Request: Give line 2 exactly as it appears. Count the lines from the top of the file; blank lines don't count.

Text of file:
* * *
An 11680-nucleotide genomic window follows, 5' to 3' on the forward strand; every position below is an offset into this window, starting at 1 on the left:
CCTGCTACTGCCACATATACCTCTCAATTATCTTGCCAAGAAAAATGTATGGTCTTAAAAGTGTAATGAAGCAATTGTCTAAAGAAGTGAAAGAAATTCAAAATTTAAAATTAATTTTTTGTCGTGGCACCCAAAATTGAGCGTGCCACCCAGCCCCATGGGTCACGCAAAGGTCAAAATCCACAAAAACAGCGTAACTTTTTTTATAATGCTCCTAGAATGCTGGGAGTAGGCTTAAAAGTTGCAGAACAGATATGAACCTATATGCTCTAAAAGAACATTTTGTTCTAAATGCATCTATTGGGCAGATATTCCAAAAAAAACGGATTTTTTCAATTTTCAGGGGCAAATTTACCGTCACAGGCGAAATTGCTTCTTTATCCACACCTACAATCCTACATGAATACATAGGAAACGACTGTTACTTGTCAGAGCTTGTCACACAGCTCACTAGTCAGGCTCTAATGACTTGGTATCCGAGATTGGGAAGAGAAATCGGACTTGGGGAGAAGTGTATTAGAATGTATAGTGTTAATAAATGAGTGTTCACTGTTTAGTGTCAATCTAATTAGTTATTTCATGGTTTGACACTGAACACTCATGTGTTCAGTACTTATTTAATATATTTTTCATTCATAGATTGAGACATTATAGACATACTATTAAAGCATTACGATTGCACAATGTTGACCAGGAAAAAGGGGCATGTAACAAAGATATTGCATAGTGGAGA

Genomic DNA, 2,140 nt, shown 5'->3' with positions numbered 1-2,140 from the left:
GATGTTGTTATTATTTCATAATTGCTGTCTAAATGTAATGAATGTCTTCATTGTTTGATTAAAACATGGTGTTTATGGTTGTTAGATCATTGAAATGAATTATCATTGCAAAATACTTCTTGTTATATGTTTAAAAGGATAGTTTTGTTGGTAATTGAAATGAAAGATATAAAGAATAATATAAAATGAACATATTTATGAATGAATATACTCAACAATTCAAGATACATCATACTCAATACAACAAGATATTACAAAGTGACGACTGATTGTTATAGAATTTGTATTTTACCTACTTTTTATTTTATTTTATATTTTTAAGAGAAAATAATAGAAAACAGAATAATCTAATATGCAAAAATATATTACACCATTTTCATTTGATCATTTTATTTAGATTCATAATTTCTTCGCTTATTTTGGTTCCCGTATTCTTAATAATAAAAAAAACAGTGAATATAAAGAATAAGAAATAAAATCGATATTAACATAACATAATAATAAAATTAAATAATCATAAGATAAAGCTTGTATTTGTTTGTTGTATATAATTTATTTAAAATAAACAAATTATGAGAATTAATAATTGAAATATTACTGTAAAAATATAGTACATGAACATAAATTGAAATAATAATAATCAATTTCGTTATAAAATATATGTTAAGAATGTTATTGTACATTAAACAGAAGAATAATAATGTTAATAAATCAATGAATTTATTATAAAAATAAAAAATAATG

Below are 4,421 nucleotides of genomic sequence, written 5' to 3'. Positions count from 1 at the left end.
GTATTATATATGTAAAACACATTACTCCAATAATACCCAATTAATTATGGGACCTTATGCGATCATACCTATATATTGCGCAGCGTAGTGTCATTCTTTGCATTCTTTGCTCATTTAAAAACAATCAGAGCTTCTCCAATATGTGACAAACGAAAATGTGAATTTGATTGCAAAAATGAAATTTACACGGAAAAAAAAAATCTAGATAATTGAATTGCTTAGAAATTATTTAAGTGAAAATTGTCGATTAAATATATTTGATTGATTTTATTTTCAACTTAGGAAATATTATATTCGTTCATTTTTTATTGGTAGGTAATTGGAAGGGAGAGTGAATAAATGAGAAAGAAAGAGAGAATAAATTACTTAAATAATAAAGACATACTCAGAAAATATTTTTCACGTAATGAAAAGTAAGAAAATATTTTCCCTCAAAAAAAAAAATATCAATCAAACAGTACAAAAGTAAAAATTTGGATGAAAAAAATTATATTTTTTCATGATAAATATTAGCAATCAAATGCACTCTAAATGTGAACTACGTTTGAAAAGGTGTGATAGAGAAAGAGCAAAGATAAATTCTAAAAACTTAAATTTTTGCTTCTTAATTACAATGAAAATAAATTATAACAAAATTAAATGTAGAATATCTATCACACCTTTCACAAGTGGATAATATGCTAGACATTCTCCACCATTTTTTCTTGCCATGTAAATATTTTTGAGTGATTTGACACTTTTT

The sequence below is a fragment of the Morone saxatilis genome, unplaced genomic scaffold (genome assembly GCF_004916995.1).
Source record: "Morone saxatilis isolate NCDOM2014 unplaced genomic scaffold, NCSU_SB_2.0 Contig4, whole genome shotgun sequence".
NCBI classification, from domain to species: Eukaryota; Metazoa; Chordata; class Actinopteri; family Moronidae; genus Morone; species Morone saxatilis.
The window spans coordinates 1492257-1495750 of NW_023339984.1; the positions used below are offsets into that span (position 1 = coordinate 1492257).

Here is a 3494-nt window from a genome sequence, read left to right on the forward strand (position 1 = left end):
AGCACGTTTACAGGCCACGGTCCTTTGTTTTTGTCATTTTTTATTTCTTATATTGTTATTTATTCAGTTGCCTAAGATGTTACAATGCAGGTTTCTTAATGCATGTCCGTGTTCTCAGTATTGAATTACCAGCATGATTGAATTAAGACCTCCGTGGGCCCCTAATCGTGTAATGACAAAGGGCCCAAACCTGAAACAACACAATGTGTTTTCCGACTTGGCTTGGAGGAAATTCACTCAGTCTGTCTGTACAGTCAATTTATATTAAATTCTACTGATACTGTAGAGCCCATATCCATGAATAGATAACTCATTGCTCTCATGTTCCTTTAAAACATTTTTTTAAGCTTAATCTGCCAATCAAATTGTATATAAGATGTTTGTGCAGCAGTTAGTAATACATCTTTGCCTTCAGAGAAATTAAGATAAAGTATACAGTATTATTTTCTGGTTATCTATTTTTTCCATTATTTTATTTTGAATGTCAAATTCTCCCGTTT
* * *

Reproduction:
CCTGCTACTGCCACATATACCTCTCAATTATCTTGCCAAGAAAAATGTATGGTCTTAAAAGTGTAATGAAGCAATTGTCTAAAGAAGTGAAAGAAATTCAAAATTTAAAATTAATTTTTTGTCGTGGCACCCAAAATTGAGCGTGCCACCCAGCCCCATGGGTCACGCAAAGGTCAAAATCCACAAAAACAGCGTAACTTTTTTTATAATGCTCCTAGAATGCTGGGAGTAGGCTTAAAAGTTGCAGAACAGATATGAACCTATATGCTCTAAAAGAACATTTTGTTCTAAATGCATCTATTGGGCAGATATTCCAAAAAAAACGGATTTTTTCAATTTTCAGGGGCAAATTTACCGTCACAGGCGAAATTGCTTCTTTATCCACACCTACAATCCTACATGAATACATAGGAAACGACTGTTACTTGTCAGAGCTTGTCACACAGCTCACTAGTCAGGCTCTAATGACTTGGTATCCGAGATTGGGAAGAGAAATCGGACTTGGGGAGAAGTGTATTAGAATGTATAGTGTTAATAAATGAGTGTTCACTGTTTAGTGTCAATCTAATTAGTTATTTCATGGTTTGACACTGAACACTCATGTGTTCAGTACTTATTTAATATATTTTTCATTCATAGATTGAGACATTATAGACATACTATTAAAGCATTACGATTGCACAATGTTGACCAGGAAAAAGGGGCATGTAACAAAGATATTGCATAGTGGAGA